Dos & Don'ts
Athens can seem a little chaotic on first acquaintance. Also, we do things differently. We don’t really like rules, but we are very particular about customs and traditions. Follow our insider tips to experience Athens like a local—and avoid the typical rookie mistakes that tourists make for a guaranteed stress-free city break.
Don’t think that you need to learn some Greek before you get here. While a “hello” (yia sas) or “thank you” (efharisto) are welcome, most Athenians speak English. We often speak several other languages, too.
Do be aware that Greeks love to talk. So don’t be surprised if asking a stranger for directions turns into a heart to heart or an invitation to their grandma’s for lunch.
Don’t be frightened by how loudly we speak, and don’t duck as we wave our arms around as we do so. We’re not trying to hit you. We love to speak with gestures. We created drama, we will keep it alive.
Don’t be lured by the waiters standing outside restaurants in touristy areas, trying to persuade you to sit down. No matter how hungry you are. Even if they’ve almost convinced you that this place has the best grilled octopus in the country, the world, the universe. With few exceptions, these places are not the best example of what Athens has to offer food-wise.
Do your research about where to eat in Athens. You’ll be grateful. Just don’t show up for dinner at 6, 7, or even 8 pm. We Athenians like to eat late, and restaurant kitchens stay open until well after midnight.
Don’t assume that every vendor is out to overcharge you just because you’re not a local. While bargaining used to be acceptable, it’s a lot less so today. Unless you’re clean sweeping a store, you’re not really expected to shoot numbers back and forth. Obviously, if the price seems ridiculous, do speak out. Loudly. With gestures.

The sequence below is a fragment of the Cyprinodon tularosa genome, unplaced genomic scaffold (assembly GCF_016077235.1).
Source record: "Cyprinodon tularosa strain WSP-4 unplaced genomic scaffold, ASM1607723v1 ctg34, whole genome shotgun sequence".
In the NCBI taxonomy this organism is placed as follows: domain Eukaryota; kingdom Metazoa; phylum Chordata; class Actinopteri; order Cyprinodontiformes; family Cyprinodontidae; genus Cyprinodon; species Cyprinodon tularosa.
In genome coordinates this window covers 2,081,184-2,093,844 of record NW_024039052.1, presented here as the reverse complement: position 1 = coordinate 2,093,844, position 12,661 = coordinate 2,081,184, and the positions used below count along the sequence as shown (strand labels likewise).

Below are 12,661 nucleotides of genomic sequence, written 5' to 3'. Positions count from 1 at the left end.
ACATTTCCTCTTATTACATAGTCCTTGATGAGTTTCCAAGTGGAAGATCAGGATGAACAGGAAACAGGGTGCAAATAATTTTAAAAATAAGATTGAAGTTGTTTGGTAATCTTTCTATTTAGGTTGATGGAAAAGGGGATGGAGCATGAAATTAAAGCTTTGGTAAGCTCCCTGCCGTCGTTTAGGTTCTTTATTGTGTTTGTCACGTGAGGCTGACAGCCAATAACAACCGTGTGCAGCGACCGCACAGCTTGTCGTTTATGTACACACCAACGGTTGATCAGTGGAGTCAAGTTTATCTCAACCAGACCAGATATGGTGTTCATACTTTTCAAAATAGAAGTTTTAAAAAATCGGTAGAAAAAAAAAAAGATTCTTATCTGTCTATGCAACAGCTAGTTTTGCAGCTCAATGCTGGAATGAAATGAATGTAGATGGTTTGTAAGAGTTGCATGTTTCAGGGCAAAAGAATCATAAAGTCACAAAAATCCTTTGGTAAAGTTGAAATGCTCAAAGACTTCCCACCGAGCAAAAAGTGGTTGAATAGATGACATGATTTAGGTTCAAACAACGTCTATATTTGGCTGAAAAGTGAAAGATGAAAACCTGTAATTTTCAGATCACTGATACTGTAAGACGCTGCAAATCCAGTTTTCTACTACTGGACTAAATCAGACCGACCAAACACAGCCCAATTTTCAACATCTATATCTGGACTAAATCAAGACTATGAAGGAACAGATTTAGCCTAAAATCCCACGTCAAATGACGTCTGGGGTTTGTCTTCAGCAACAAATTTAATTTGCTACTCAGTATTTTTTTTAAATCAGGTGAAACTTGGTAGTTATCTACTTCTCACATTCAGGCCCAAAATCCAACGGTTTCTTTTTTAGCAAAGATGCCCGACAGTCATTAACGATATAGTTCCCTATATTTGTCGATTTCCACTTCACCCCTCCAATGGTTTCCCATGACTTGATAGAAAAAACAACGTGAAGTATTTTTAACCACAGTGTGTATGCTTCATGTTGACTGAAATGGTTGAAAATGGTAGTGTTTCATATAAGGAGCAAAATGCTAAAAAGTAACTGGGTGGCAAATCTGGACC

Do tip waiters, taxi drivers, bellboys, and hairdressers. In cafes and restaurants, a 10-15% gratuity is fine. With taxis, you can just round up the amount or add a couple of euros to the fare.
Do be careful on the streets. In many cities, drivers slam on the breaks the second a pedestrian sets their toe on a pedestrian crossing. This does not happen in Athens. But don’t fear for your life. Just be on high alert for random motorcycles riding along the pavement or cars jumping red lights.
Do give the city time. Trying to take in the Acropolis, visit all the must-see museums and hottest restaurants, hit the beach, and still make your flight or ferry in a weekend, is unrealistic. You’re on vacation. It’s hot here. There’s a lot to see and do and eat. So do stay for more than a day or two.
Don’t wear hot pants or crop tops if you’re planning on visiting any churches or monasteries. Some things are better left to the imagination. If you must wear hot pants, save them for a trip to the beach. And stay away from high heels, especially when visiting our slippery, sensitive marble ruins.
Don’t freak out at the “please do not throw paper in the toilet” signs plastered over every bathroom in the city. It’s a serious request. Athens is an ancient city, and the sewage system is pretty old, too.
Don’t assume that all Athenians do is drink frappé, eat souvlaki, wash it down with retsina, and ride around on donkeys in chitons. Or that you should do the same. Frappe is strong, instant coffee, and it may give you the shakes. Souvlaki is an occasional treat, not a staple food. Retsina, or too much of it, is a guaranteed headache. And donkeys can be found at the city’s zoo.
Do lather on the sunscreen. Even on a particularly sunny winter day, pale skins have been known to turn hot pink. From April to late October, you need your SPF, no matter how much you want to show your friends back home your golden glow.
Don’t try to climb the Acropolis in the middle of the day during the summer. No sunscreen can save you from heatstroke. Go early in the morning, or right before sunset.
Don’t fall into the eternal tourist trap. Wrongly or not, cab drivers worldwide are notorious for ripping off tourists. Ours are no exception. Make sure the taxi metre is turned on the second you sit down. Some routes - such as from Athens airport to the city centre have a flat fare. If your cab feels like an open oven and ash is flying through the back windows, feel free to remind your driver that it’s no longer 1960.
Don’t freak out about smoking. Though vaping is gaining ground, cigarettes are still a national addiction. There’s little you can do to avoid it (even when there are No Smoking signs everywhere). But there are some smoke-free restaurants and cafes. Even a bar or two. Luckily, you’ll spend most of your time in Athens outdoors anyway.